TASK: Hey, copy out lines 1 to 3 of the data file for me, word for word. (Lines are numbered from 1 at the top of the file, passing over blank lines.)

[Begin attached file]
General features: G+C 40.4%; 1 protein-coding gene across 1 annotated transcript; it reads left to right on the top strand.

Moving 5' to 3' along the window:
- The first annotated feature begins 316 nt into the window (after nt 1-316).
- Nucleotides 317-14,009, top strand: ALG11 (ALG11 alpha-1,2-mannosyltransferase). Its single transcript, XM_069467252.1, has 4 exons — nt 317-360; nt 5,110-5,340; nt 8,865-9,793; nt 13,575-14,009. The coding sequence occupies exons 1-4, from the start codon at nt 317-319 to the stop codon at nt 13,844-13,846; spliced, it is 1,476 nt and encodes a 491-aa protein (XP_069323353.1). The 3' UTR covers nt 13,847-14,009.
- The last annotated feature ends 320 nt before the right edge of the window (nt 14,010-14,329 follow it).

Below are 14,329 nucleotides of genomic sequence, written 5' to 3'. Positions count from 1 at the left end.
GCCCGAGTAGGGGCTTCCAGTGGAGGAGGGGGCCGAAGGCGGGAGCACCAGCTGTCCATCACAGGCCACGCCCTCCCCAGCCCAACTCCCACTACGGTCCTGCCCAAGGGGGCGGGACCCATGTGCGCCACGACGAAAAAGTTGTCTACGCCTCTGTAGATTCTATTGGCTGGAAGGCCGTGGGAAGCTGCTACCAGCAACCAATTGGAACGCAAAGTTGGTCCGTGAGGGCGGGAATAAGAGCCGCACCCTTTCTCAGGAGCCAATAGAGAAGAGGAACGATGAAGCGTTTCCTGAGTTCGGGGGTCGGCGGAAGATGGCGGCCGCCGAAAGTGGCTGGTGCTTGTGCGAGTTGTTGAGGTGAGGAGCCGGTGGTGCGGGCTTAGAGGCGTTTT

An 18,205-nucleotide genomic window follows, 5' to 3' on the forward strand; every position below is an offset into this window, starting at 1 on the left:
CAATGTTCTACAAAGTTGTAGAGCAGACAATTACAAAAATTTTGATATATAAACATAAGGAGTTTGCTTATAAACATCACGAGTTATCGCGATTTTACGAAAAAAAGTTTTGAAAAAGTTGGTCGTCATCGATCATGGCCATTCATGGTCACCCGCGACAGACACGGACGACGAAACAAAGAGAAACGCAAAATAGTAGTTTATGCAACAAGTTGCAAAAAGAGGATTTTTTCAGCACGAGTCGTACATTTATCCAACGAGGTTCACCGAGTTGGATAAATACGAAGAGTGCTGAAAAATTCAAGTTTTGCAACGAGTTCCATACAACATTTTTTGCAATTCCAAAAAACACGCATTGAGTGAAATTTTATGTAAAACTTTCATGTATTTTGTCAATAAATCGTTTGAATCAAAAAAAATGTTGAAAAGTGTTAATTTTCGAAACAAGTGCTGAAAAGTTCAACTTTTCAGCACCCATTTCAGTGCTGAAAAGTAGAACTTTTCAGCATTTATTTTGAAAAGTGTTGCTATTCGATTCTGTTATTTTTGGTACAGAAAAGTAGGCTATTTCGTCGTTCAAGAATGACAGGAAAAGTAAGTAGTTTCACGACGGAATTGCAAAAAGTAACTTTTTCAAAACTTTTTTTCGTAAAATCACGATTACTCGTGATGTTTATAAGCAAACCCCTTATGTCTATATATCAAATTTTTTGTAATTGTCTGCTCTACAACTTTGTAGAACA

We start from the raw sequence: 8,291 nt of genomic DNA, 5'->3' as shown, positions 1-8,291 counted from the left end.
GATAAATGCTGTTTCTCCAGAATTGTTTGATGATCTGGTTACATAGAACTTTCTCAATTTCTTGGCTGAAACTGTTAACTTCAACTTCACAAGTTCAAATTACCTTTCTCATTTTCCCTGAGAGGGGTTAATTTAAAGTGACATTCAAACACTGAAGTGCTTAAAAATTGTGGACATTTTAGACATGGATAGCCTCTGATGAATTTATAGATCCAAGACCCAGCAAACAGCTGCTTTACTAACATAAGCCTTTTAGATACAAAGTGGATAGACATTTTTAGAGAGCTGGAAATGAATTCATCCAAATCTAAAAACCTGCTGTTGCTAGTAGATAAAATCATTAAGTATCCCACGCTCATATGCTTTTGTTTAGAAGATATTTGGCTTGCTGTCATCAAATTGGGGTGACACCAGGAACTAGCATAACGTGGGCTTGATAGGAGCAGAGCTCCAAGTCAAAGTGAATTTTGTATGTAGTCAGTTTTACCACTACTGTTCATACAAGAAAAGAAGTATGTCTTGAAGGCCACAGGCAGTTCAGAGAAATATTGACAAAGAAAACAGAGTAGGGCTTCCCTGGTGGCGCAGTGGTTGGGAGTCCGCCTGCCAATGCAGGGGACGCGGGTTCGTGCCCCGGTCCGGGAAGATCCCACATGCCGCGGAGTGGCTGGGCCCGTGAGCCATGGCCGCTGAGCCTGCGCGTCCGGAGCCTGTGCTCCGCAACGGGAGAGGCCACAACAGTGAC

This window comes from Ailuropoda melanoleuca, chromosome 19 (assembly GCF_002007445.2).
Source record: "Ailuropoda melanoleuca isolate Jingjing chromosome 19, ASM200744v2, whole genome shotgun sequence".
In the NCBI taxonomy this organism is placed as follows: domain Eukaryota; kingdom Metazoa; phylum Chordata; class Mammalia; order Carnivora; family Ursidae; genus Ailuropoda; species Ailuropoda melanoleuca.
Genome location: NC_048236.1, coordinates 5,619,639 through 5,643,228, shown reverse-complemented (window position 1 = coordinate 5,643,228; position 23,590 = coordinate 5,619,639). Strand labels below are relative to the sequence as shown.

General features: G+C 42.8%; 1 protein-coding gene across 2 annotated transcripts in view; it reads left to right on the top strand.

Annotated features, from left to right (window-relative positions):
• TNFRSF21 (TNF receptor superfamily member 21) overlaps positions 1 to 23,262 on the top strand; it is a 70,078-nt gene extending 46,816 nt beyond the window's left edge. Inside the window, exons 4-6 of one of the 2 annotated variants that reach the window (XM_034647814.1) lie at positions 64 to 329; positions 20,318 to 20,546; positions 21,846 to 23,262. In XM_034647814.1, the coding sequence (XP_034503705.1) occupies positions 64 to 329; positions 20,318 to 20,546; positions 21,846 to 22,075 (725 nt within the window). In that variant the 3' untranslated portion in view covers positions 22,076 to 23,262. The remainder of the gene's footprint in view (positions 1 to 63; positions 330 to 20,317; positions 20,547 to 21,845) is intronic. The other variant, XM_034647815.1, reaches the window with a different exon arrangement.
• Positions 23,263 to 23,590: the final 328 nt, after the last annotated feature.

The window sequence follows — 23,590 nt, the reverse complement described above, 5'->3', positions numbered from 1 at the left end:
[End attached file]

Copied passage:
General features: G+C 40.4%; 1 protein-coding gene across 1 annotated transcript; it reads left to right on the top strand.

Moving 5' to 3' along the window:
- The first annotated feature begins 316 nt into the window (after nt 1-316).